Bit extreme, but I can understand why – there’s the compulsive (and often anti-social) behaviour around checking Facebook, Instagram and Twitter; pointless posts, blurry pictures, and useless information being shared. Not to mention the psychological impact that many prestigious universities are studying regarding the link between overuse of social media and an increase in depression and anxiety.

After all that, why should we even seek the positive effects of social media and try to enjoy it anymore?

Social media: the positives

Well, for one thing I’d advocate social media is an excellent way to stay connected, particularly for the millions of us who travel, live or commute for jobs and lives away from family and friends.

It’s also essential for business marketing, and of course for the ever rising freelancer economy that’s had the chance to thrive thanks to technology that allows us to work anywhere.

In fact, it’s estimated that by 2020, 50 per cent of the United States’ workforce will be freelancers (Forbes, 2016), and social media provides a free, convenient and clever channel for self-promotion (which equals work contracts and income!).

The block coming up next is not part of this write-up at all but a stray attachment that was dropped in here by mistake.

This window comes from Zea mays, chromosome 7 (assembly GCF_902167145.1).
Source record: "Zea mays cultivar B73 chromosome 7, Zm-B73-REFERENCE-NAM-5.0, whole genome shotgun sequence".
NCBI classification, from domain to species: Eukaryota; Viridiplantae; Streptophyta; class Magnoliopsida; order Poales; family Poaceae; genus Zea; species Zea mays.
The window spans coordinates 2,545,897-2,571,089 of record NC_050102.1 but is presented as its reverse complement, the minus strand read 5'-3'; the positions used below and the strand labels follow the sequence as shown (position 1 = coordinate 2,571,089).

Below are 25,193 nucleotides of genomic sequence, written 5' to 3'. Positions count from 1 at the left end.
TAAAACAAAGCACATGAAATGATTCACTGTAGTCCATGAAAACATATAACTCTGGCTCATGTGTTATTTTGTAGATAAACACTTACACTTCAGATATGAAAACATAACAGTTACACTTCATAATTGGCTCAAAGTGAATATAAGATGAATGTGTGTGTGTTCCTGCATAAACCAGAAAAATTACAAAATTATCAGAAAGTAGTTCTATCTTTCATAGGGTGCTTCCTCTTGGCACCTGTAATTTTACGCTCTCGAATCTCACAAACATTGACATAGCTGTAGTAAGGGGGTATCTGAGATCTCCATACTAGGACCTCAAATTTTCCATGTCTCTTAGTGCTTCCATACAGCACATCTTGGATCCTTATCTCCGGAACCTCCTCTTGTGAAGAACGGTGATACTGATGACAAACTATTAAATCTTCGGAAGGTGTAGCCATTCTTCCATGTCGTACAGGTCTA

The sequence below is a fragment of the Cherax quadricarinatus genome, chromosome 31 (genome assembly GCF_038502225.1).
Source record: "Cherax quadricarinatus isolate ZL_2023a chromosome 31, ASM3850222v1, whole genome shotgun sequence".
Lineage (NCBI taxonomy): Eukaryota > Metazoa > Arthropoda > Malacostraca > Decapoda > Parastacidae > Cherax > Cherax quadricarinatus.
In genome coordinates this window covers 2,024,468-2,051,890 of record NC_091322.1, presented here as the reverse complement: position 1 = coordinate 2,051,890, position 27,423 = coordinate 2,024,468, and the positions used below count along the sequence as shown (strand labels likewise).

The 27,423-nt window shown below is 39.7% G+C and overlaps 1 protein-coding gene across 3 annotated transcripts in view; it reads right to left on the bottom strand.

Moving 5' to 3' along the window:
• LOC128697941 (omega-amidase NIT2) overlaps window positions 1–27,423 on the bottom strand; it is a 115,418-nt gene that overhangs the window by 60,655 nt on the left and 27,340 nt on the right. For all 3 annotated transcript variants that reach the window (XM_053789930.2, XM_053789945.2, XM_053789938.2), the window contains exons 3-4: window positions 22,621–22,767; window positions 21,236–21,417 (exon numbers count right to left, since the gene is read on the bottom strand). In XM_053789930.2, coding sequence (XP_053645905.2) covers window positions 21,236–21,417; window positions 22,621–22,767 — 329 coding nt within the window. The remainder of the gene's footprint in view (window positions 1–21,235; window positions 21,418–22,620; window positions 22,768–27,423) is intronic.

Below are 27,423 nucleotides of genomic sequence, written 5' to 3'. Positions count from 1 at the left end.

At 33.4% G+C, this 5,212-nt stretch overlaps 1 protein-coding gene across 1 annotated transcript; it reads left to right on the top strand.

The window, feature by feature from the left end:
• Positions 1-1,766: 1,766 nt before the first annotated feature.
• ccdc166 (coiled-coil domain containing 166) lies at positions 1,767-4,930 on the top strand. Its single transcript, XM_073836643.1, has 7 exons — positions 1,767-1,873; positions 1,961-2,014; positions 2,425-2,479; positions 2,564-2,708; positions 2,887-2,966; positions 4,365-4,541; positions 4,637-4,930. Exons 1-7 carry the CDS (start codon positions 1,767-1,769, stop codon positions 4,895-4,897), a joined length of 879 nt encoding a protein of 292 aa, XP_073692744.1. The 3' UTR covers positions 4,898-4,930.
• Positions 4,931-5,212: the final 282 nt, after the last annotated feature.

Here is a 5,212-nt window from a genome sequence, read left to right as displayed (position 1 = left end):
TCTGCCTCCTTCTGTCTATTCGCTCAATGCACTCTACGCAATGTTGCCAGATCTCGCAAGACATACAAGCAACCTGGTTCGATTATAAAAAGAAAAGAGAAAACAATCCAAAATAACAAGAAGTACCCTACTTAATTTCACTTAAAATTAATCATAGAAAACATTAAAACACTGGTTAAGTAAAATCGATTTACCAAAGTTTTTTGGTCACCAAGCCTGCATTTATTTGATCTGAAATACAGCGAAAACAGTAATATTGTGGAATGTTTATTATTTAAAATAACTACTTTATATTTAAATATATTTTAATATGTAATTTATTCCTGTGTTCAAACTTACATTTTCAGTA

I started to enjoy social media again last year, inspired by pretty locations I visited including Kent (UK) and Malta, but taking stock over the Christmas break in Ibiza was what really got me back on track.

If you’re over it all but know you need to re-discover the essential elements of how to enjoy social media again (for work, self-promotion or business), here’s what I have learnt.

 

The positives of social media: 5 ways to enjoy social media again

Don’t get caught up in broadcasting

While I love the fact we can schedule Facebook posts and Buffer Tweets, stories to LinkedIn and now even images to Instagram, it’s easy to let the robot do all the work.

In other words, I was sending a lot of content out in an automated manner (broadcasting), but by the time it surfaced to social media I didn’t really care (mostly because I forgot it would appear!).

Sure, it helped us score some blog click-throughs on content and automation is definitely helpful for the busy business-person, but I was forgetting to actually spend time on the social media channel I was sharing to.

Now I’m back to being interested in only the channels and topics that light me up (such as travel, dogs, technology and lifestyle magazine type features).

After all, if I’m not engaged, why should I expect my audience to be, and how am I going to get any fun out of the experience?

Lesson: refine the content you are sharing and browsing, to that which really interests you.

 

Schedule time for social media